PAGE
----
The Privilege of Choice: The Poor Don’t Have It

I talk to strangers a lot.  I was admiring a woman’s coat as we waited in line at the grocery store, and she blushed a little as she accepted the compliment. And then she told me, “I couldn’t afford a coat, so someone bought this for me.  And I’m so thankful to have the coat but, honestly, I would never normally wear this color.”  And it hit me… I take choice for granted. I buy clothes that I want and like.  I listen to my cravings (I can afford to HAVE cravings) and decide “sushi or falafel today?”  It had never occurred to me that the ability to act on my preferences is a privilege.  I know it now.

I got to thinking about low-income mothers at Christmas time and the poignant ache of not being able to buy children what they want, to have to make do with whatever Toys for Tots or another toy drive supplies.  There is such joy in being able to give others exactly what they want, not “just a gift” or a leftover.  I have been able to choose what to give my children, to listen, to respond.  Not that I always got it right, but I got to try.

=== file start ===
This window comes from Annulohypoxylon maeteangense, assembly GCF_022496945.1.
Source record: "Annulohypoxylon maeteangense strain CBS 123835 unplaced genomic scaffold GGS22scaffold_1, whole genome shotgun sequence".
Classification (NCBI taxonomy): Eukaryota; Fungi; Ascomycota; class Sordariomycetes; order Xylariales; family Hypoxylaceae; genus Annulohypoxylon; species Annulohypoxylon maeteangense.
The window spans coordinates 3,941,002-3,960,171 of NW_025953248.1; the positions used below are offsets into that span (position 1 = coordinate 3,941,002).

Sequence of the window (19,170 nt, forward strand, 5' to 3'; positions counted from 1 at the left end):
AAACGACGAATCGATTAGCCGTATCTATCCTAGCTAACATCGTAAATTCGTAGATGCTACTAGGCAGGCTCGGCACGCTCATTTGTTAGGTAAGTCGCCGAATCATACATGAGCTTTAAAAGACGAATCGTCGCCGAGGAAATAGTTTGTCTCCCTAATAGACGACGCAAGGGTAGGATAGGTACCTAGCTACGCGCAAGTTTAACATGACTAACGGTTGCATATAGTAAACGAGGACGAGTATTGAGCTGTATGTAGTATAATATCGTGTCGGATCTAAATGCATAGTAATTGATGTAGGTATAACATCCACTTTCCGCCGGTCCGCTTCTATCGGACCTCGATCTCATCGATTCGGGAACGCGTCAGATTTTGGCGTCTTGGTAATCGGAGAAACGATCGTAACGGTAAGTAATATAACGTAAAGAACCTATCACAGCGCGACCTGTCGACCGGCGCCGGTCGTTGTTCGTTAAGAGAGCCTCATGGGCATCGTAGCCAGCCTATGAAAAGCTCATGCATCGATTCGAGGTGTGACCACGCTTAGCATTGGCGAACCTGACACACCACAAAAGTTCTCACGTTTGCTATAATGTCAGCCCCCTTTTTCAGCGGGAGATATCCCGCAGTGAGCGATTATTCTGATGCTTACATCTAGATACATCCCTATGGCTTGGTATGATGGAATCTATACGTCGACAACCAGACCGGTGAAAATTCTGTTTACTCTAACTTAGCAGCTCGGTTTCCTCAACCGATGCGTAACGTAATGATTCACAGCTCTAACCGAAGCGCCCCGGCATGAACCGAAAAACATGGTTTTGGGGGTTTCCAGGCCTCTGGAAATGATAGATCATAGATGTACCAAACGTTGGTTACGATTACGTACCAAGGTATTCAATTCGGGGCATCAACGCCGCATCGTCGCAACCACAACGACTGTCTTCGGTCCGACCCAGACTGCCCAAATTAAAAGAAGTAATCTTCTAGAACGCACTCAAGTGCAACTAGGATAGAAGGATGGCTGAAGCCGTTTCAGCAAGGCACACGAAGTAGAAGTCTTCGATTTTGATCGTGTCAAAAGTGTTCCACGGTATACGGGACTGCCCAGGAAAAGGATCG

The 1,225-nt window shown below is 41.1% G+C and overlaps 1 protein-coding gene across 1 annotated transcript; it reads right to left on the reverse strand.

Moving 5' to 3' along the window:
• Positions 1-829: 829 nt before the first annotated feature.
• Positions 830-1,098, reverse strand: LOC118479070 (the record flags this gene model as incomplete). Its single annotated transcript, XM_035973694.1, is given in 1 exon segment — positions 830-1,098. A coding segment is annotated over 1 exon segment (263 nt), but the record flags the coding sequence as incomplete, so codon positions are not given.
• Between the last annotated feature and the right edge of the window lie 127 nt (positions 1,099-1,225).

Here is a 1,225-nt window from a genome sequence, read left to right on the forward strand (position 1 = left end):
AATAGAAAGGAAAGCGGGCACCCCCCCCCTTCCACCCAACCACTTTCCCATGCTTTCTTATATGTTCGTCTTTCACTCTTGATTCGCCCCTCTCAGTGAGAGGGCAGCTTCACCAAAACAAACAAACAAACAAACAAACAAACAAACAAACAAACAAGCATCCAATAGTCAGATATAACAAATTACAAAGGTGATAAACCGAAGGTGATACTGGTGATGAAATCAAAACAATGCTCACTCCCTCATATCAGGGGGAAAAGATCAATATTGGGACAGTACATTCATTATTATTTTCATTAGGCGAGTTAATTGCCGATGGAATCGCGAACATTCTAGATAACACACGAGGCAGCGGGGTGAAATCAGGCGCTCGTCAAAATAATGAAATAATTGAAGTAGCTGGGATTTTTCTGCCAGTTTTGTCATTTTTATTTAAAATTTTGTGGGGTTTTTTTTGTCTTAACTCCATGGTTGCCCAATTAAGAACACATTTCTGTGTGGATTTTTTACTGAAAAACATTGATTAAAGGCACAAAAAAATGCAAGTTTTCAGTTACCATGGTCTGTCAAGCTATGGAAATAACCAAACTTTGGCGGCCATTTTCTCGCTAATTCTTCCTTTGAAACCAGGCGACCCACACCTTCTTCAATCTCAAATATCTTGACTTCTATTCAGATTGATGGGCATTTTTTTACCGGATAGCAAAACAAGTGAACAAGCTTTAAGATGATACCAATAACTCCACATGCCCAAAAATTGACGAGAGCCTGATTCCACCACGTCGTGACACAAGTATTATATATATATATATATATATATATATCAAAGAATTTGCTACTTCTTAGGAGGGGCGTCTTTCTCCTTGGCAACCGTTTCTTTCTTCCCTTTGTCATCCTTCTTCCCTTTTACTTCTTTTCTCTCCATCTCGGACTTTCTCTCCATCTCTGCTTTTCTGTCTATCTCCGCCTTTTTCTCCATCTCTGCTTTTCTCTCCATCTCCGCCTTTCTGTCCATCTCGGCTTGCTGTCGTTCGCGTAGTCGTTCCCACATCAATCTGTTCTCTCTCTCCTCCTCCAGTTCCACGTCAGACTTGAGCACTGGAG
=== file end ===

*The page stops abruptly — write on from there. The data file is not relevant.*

Lining up for dinner at a homeless shelter, men are hungry for calories.  That’s probably the first thing they want.  Yet it seems that it’s almost as important to serve them options, to honor their dignity by taking time to ask HOW they want their food served (“Gravy on your potatoes too or just on your meat?”  “I remember that you’re vegetarian.”).  I am struck by the kindness of the regular workers as they model for me, a newbie, attentiveness, noticing, remembering.

I am struck anew by the privilege of having choices all day long; that is riches.

The "What Do You Want to Do?" Bus... Wish We All Were Riding.


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